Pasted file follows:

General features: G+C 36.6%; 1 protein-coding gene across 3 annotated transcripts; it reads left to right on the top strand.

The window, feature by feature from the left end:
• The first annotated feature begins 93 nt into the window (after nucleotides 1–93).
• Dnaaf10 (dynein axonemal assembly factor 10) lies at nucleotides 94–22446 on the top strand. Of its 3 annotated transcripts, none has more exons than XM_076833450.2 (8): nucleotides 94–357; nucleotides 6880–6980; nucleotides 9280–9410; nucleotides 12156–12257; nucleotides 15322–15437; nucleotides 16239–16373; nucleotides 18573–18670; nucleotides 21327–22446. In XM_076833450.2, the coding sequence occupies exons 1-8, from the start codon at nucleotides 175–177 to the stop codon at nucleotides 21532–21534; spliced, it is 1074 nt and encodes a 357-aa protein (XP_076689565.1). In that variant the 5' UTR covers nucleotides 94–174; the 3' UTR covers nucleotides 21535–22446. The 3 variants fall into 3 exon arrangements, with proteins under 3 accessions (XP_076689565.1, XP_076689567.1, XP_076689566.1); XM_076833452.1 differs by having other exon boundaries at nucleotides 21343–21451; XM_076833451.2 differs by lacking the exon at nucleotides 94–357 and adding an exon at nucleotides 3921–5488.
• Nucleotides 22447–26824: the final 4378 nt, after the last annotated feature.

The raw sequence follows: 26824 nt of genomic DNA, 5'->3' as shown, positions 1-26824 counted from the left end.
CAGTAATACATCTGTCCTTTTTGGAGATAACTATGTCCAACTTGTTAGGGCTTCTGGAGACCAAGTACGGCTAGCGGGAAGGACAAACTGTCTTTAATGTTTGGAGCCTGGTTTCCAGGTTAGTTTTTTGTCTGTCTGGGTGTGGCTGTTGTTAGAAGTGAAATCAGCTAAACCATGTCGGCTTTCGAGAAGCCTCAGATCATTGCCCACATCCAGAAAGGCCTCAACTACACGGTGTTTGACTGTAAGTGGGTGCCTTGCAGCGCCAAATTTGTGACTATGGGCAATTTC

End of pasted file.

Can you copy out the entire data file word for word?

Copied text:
General features: G+C 36.6%; 1 protein-coding gene across 3 annotated transcripts; it reads left to right on the top strand.

The window, feature by feature from the left end:
• The first annotated feature begins 93 nt into the window (after nucleotides 1–93).
• Dnaaf10 (dynein axonemal assembly factor 10) lies at nucleotides 94–22446 on the top strand. Of its 3 annotated transcripts, none has more exons than XM_076833450.2 (8): nucleotides 94–357; nucleotides 6880–6980; nucleotides 9280–9410; nucleotides 12156–12257; nucleotides 15322–15437; nucleotides 16239–16373; nucleotides 18573–18670; nucleotides 21327–22446. In XM_076833450.2, the coding sequence occupies exons 1-8, from the start codon at nucleotides 175–177 to the stop codon at nucleotides 21532–21534; spliced, it is 1074 nt and encodes a 357-aa protein (XP_076689565.1). In that variant the 5' UTR covers nucleotides 94–174; the 3' UTR covers nucleotides 21535–22446. The 3 variants fall into 3 exon arrangements, with proteins under 3 accessions (XP_076689565.1, XP_076689567.1, XP_076689566.1); XM_076833452.1 differs by having other exon boundaries at nucleotides 21343–21451; XM_076833451.2 differs by lacking the exon at nucleotides 94–357 and adding an exon at nucleotides 3921–5488.
• Nucleotides 22447–26824: the final 4378 nt, after the last annotated feature.

The raw sequence follows: 26824 nt of genomic DNA, 5'->3' as shown, positions 1-26824 counted from the left end.
CAGTAATACATCTGTCCTTTTTGGAGATAACTATGTCCAACTTGTTAGGGCTTCTGGAGACCAAGTACGGCTAGCGGGAAGGACAAACTGTCTTTAATGTTTGGAGCCTGGTTTCCAGGTTAGTTTTTTGTCTGTCTGGGTGTGGCTGTTGTTAGAAGTGAAATCAGCTAAACCATGTCGGCTTTCGAGAAGCCTCAGATCATTGCCCACATCCAGAAAGGCCTCAACTACACGGTGTTTGACTGTAAGTGGGTGCCTTGCAGCGCCAAATTTGTGACTATGGGCAATTTC